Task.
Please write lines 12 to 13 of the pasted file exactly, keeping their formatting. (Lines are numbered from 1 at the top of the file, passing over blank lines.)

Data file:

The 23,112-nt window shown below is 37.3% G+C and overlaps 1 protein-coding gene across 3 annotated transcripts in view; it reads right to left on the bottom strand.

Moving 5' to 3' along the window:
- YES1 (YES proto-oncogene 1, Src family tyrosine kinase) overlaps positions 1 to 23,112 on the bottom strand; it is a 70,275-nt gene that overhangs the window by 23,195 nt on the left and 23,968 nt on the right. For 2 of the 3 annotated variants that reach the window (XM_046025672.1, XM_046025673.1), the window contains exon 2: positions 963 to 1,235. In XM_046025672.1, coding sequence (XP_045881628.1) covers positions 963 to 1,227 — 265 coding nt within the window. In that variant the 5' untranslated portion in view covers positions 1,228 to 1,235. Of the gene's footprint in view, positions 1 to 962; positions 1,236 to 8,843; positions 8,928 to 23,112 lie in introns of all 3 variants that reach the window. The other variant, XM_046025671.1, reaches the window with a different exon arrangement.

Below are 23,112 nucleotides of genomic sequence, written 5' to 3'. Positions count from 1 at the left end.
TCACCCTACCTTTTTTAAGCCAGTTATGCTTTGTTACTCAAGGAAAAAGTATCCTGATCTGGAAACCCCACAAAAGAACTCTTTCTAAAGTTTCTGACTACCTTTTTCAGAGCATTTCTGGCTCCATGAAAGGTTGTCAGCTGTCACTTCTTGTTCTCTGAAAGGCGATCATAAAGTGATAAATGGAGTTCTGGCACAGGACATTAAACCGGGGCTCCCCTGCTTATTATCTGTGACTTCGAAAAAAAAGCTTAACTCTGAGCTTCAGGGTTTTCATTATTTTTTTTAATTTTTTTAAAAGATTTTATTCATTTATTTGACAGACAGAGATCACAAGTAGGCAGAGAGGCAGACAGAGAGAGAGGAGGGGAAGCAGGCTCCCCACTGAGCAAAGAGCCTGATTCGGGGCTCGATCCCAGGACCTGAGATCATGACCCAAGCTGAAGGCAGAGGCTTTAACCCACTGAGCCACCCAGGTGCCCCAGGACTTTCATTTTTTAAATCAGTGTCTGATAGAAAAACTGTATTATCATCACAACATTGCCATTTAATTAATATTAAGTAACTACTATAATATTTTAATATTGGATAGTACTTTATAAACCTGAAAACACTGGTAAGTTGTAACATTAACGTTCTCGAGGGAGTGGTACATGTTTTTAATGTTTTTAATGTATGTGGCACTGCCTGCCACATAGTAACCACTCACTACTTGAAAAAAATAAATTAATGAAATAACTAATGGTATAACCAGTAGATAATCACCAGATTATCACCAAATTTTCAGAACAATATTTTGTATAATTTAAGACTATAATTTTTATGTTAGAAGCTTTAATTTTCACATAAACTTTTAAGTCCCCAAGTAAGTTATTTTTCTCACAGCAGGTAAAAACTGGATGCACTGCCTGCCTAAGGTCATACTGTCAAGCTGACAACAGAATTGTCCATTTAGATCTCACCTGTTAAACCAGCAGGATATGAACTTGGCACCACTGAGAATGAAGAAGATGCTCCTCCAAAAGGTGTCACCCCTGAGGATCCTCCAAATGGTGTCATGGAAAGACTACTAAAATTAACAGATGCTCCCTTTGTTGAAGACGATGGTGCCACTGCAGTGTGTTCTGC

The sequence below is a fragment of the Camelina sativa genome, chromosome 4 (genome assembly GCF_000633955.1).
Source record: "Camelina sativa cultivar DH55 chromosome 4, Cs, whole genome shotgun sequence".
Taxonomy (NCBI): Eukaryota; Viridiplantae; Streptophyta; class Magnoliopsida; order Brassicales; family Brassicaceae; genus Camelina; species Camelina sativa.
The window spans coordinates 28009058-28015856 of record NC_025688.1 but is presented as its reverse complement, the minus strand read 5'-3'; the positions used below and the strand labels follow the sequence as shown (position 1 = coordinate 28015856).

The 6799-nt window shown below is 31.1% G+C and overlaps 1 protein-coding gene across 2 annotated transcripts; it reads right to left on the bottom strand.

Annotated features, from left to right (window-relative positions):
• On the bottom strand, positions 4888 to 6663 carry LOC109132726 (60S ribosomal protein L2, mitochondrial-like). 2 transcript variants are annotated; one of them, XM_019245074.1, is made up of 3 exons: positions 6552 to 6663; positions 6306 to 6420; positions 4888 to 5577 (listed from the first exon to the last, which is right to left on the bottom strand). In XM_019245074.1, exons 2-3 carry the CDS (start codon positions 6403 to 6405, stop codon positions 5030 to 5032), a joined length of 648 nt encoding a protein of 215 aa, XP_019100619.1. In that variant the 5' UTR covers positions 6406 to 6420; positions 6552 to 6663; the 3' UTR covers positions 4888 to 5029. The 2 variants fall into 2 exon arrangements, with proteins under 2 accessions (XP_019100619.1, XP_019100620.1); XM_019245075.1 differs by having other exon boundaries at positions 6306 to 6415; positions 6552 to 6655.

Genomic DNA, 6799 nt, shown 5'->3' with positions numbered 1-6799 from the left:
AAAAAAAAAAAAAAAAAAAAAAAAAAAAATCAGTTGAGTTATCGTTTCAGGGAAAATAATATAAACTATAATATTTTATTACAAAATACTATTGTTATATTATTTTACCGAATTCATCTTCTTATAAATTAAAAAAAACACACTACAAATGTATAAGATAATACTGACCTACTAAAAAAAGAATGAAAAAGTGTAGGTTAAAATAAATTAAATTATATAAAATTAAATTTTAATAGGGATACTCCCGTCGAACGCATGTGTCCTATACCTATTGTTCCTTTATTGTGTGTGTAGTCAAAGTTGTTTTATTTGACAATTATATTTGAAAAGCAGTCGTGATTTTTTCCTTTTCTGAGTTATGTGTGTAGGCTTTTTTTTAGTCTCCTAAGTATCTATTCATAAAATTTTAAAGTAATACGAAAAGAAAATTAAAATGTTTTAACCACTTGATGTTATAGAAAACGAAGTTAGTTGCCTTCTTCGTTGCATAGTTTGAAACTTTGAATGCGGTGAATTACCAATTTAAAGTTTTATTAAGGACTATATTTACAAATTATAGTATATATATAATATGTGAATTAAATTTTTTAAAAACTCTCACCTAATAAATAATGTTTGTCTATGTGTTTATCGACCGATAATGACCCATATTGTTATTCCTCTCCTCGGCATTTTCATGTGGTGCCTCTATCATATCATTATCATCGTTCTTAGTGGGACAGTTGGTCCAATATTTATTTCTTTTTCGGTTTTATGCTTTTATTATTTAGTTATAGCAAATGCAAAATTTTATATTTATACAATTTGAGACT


• On the bottom strand, positions 4888 to 6663 carry LOC109132726 (60S ribosomal protein L2, mitochondrial-like). 2 transcript variants are annotated; one of them, XM_019245074.1, is made up of 3 exons: positions 6552 to 6663; positions 6306 to 6420; positions 4888 to 5577 (listed from the first exon to the last, which is right to left on the bottom strand). In XM_019245074.1, exons 2-3 carry the CDS (start codon positions 6403 to 6405, stop codon positions 5030 to 5032), a joined length of 648 nt encoding a protein of 215 aa, XP_019100619.1. In that variant the 5' UTR covers positions 6406 to 6420; positions 6552 to 6663; the 3' UTR covers positions 4888 to 5029. The 2 variants fall into 2 exon arrangements, with proteins under 2 accessions (XP_019100619.1, XP_019100620.1); XM_019245075.1 differs by having other exon boundaries at positions 6306 to 6415; positions 6552 to 6655.

Genomic DNA, 6799 nt, shown 5'->3' with positions numbered 1-6799 from the left: